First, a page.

- Development & Aid
- Economy & Trade
- Human Rights
- Global Governance
- Civil Society
Thursday, April 27, 2017
Joseph Chamie is a former Director of the United Nations Population Division.
- The large majority of countries, and most of the people in the world, already recognise Palestine as an independent state.
Among the member states of the United Nations, for example, 135 countries – representing about 82 percent of world population – officially recognise Palestine as an independent state versus 50 countries that do not recognise the Palestinian state.
Large majorities of countries throughout Africa, Asia and Latin America recognise the state of Palestine, including Brazil, China, India, Indonesia, Nigeria, Pakistan and South Africa.
In addition, the European nations that have officially given diplomatic recognition to the Palestinian state include Albania, Belarus, Bulgaria, Cyprus, Czech Republic, Georgia, Hungary, Iceland, Malta, Poland, Romania, Russia Federation, Slovakia, Sweden and Ukraine.
In addition to Israel, key countries that do not recognise Palestine as an independent nation include France, United Kingdom, the United States – each with a veto in the U.N. Security Council – as well as Australia, Canada, Germany, Italy, Japan, Mexico, Netherlands, Republic of Korea, Spain and Switzerland.
The general position of these countries is that the recognition of an independent Palestinian state can only be achieved from direct negotiations between Israelis and Palestinians.
However, due to frustration over stalled peace talks many of the countries whose governments do not currently recognise the Palestinian state are encountering initiatives and pressures from parliaments and the general public to modify their policies.
In Europe, for example, the parliaments of Belgium, Britain, Denmark, France, Ireland, Italy, Luxembourg, Portugal and Spain have passed non-binding advisory resolutions recommending their respective governments recognise the state of Palestine. Also, the European Parliament adopted a resolution supporting Palestinian statehood in principle.
A recent German survey has also reported that a broad majority of German citizens are in favour of their governments’ recognition of a Palestinian state. The study found that 71 percent supported the German government’s recognition of a Palestinian state, with 15 percent rejecting it, and 14 percent abstaining.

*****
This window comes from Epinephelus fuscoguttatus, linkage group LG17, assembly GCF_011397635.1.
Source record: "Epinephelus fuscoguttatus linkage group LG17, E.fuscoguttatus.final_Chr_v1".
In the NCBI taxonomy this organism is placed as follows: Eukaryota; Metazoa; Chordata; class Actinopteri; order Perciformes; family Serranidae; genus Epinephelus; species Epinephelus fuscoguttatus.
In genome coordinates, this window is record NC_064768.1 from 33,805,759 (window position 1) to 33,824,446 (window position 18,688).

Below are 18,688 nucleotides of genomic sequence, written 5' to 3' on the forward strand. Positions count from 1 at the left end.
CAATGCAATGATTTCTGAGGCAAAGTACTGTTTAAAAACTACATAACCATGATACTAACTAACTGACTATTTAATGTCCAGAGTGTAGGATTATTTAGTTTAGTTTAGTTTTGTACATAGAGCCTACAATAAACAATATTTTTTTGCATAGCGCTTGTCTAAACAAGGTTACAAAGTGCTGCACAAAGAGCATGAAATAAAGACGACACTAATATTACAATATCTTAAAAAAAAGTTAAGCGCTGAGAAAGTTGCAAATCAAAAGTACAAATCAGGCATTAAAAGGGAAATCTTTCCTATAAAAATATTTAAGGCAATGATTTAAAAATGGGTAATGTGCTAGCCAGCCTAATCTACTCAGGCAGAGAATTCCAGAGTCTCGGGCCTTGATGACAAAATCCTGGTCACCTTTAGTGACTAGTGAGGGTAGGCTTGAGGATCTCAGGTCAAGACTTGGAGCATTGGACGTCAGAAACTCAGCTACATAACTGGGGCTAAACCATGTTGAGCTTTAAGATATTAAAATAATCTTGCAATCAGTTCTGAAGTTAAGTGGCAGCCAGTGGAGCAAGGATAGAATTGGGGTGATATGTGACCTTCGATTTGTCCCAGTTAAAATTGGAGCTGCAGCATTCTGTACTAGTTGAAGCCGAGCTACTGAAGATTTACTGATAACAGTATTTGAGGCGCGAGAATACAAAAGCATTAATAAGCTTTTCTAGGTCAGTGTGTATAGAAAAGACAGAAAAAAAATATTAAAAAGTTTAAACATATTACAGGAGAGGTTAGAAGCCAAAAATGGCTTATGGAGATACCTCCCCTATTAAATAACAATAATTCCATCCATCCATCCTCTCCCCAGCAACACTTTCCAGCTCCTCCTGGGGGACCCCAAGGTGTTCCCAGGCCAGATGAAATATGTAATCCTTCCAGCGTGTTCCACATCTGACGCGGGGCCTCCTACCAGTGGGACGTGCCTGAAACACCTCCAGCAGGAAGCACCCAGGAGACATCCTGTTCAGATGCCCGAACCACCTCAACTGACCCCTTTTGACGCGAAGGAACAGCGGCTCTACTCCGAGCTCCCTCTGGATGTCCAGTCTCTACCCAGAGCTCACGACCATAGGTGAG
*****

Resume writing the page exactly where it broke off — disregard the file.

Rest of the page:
Also, a multi-country survey done several years ago found that more people backed recognition of Palestine as an independent state than opposed it. Across the 19 countries survey, 49 percent supported the proposal while 21 percent said their government should oppose recognition of a Palestinian state.
In the United States public opinion regarding Palestinian statehood has fluctuated considerably over time. As recently as 2012, a majority of the American public, 51 percent, supported the establishment of an independent Palestinian state in the West Bank and the Gaza Strip, with 37 opposing it and 12 percent having no opinion.
A survey of Americans in March 2015 reported that 39 percent are in support, 36 percent in opposition and 25 percent with no opinion concerning the establishment of a Palestinian state.
Among both Israelis and Palestinians views on Palestinian statehood vary depending on the specifics of the survey question and when it was posed. Less than two years ago, the majority of both Israelis and Palestinians, 63 and 53 percent, respectively, supported a peace agreement based on the general notion of a two-state solution.
However, when details of the two-state solution are spelled out regarding such contentious issues as territorial compromise, settlement evacuation and dividing Jerusalem, support collapses. Approximately three-quarters of Jewish Israelis recently polled, for example, opposed the establishment of a Palestinian state along the pre-1967 borders.
Similarly, following the disappointing failure of recent U.S.-mediated peace talks, a poll of Palestinians found about one-third expressed support for a two-state solution.
In addition to the collapse of the U.S.-mediated Israeli-Palestinian negotiations, an important element influencing this possible shift in the policies of countries that do not recognise Palestine is the election campaign statement made by Israeli Prime Minister Benjamin Netanyahu that caused an international uproar.